In a Blog post responding to Lost, In Transition, Carlo C draws attention to something that I hadn’t been aware of before; that in the Lost soundtrack, in addition to the forest whispers sometimes heard by the characters, there’s also ‘hidden audio’ that carries a certain amount of story freight. Or maybe the illusion of it. Only time will tell.
I’d never really registered the presence of any hidden audio – but then I’m used to sound being the least-considered element of TV drama. You almost never hear a 5.1 mix that makes effective use of the rear speakers, for example. There’s a common industry argument that it’s pointless to add an element that many people won’t get.
About ten years ago, very few people had widescreen TVs and even fewer were able to receive anamorphic widescreen broadcasts – it seems like another age now, but those first-generation sets were analogue-only. The only way to get a widescreen image was to zoom on a letterboxed picture.
I can recall a demo that ran for ages in the basement of the Virgin Megastore on Oxford Street; it was a widescreen set showing a zoomed VHS of Star Wars, and it looked appalling.
(I don’t know about anybody else who passed through there, but it seriously dampened my enthusiasm for any upgrade. And let me tell you, I’d been waiting for widescreen TV ever since I’d seen it prefigured in Kubrick’s 2001. In fact, 2001 was the movie I’d promised myself for the first screening when I got one.)
Anyway, my point is that at that time, despite the entire industry being on-track for widescreen broadcasting, the commissioning/scheduling end of the business was very leery of it. The result was that, for a year or two around ’98-99, a large amount of stuff was ordered and shown in a compromised 14:9 format that managed to irritate everyone equally.
(4:3 is the old-style ‘square’ TV screen. 16:9 is the standard for widescreen TV. There’s been no such single standard in the history of the movies, so theatrical films still have to be cropped or letterboxed to fit your TV screen. The 14:9 compromise gave a picture which fitted neither shape; it displayed with black bands above and below the picture on ‘normal’ TVs, and to either side of the picture on widescreen TVs.)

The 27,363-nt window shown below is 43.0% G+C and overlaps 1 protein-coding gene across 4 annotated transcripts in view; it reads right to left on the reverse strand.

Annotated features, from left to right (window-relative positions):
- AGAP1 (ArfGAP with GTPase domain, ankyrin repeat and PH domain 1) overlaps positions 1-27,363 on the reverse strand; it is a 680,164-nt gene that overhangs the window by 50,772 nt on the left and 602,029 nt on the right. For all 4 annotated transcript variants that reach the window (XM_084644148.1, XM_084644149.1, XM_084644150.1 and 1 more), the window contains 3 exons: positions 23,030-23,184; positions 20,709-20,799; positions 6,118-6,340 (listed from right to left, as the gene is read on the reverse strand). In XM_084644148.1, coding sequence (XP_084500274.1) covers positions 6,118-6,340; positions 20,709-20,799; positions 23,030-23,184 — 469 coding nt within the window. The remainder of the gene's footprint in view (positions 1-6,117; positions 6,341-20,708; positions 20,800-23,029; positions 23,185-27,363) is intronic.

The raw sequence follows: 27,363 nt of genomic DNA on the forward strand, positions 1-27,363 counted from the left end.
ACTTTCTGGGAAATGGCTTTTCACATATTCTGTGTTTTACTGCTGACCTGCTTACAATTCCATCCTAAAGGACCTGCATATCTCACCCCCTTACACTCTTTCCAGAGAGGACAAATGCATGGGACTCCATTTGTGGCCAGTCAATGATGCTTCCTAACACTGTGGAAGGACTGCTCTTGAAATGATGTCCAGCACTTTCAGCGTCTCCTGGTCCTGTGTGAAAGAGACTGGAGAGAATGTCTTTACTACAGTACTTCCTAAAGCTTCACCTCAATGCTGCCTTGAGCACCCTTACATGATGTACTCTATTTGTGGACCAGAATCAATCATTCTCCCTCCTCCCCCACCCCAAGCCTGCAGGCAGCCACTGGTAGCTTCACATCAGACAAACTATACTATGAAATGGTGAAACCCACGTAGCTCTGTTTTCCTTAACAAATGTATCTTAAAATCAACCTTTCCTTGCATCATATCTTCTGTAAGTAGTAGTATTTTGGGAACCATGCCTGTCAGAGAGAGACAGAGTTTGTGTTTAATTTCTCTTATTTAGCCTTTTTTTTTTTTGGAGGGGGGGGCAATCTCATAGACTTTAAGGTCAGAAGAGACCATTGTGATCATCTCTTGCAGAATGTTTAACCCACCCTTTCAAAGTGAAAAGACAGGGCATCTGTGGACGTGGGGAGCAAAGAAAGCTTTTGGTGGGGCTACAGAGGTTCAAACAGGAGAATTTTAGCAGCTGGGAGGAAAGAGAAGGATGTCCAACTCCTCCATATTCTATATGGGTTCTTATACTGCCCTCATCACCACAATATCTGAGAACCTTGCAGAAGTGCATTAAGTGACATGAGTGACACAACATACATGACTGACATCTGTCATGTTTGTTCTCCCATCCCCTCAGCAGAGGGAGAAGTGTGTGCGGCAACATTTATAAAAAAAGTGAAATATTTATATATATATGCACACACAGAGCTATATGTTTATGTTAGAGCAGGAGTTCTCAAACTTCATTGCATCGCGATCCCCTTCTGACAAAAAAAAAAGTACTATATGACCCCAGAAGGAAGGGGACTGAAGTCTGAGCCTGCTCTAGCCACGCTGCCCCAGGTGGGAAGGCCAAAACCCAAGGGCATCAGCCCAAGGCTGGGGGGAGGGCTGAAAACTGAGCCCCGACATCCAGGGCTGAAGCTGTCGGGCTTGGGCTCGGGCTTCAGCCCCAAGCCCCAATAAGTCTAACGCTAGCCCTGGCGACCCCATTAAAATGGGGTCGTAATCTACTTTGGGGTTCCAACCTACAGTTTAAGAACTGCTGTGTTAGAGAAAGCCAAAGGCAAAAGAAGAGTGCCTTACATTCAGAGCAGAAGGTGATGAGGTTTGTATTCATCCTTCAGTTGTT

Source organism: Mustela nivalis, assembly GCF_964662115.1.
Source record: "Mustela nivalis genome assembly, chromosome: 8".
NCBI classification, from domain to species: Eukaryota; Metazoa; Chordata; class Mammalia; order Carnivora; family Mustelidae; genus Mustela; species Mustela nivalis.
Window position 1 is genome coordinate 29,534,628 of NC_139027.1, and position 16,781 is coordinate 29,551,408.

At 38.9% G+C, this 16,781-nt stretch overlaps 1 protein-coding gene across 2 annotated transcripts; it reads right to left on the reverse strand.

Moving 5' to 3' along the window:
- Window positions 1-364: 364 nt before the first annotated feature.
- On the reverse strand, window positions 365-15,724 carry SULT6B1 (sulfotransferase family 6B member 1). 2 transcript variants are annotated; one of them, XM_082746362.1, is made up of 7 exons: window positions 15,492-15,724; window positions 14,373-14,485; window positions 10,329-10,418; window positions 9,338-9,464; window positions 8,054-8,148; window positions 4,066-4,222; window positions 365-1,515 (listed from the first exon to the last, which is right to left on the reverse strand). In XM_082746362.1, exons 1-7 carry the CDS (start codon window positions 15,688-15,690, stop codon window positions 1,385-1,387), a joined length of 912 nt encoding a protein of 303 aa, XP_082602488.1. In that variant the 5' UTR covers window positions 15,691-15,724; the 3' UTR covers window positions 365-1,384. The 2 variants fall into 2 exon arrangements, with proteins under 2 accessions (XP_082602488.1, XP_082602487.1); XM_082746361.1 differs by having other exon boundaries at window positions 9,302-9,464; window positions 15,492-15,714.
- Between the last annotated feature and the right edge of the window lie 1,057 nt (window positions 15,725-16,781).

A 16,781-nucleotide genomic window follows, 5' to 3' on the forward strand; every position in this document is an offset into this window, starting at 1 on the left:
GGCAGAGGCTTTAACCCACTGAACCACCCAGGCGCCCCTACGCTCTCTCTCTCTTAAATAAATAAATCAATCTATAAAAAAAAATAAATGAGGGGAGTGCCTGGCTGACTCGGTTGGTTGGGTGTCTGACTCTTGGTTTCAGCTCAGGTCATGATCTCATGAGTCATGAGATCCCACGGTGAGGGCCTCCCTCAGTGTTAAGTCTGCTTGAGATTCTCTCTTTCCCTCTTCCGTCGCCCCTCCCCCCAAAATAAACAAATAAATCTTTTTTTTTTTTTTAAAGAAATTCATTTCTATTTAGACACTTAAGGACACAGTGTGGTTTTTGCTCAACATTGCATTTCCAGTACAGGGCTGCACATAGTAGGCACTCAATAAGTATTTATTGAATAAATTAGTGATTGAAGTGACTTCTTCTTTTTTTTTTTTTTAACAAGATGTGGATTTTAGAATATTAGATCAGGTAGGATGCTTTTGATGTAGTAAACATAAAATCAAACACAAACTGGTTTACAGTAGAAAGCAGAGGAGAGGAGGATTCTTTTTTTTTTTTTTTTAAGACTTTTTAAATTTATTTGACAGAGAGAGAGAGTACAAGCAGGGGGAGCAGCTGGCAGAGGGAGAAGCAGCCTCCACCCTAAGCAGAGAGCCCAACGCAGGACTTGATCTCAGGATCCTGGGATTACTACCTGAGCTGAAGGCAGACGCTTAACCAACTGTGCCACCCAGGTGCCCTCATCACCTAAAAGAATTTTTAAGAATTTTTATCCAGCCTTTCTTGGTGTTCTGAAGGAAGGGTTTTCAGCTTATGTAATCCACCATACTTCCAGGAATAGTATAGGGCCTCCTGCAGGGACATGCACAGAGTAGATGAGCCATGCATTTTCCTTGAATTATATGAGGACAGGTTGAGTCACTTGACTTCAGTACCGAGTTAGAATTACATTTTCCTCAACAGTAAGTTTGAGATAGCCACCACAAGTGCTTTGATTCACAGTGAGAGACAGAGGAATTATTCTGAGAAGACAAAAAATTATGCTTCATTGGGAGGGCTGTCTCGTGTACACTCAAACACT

This was the time when I was shooting Oktober for ITV. We shot it on Super-16 in 16:9 widescreen, but ITV decreed that the broadcast master be a 14:9 telecine transfer on digital tape. We took the opportunity to make a 16:9 transfer while we had the negative in the telecine suite, but that went into a cupboard at Carnival and hasn’t been screened since.
(There was never a physical positive print; all the editing was done offline on digitised rushes and when the picture cut was complete, the camera negative was cut to conform. The assembled negative was then scanned and electronically reversed to give the positive image – so no generational loss, and no added grain.)
So what I’m saying is that a lot of quite recent material was made in a form that limits its potential for exploitation now. Much as viewers used to complain about letterboxed movies, they now turn away from anything that doesn’t fill the 16:9 screen. So even the oldest archive material gets zoomed to fit, and invariably looks cramped and odd.
As far back as the 50s, Richard Greene was arguing that ITV’s 35mm Adventures of Robin Hood should have been shooting in colour. His argument was that it would be an asset for years to come. At the time, it was deemed to make no economic sense.
But, as we should have learned by now, times do change.
One response to “Soundscapes and Wide Screens”
The hidden audio isn’t in the music soundtrack, it’s in certain scenes as a type of ‘ambient’ noise. That may have been what you meant, though.
And the hidden audio, along with whispers, have been confirmed by the creators and sound-editors of the show. Some instances use normal stereo channels, while others implement 5.1 by also using the rear and center speakers. These 5.1 moments are mostly ‘whisper’ scenes and utilize 5.1 audio for the voices to give you a sense that the whispers are all around you. They are also generally harder to transcribe due to the amount of overlapping voices, even when the channels are seperated.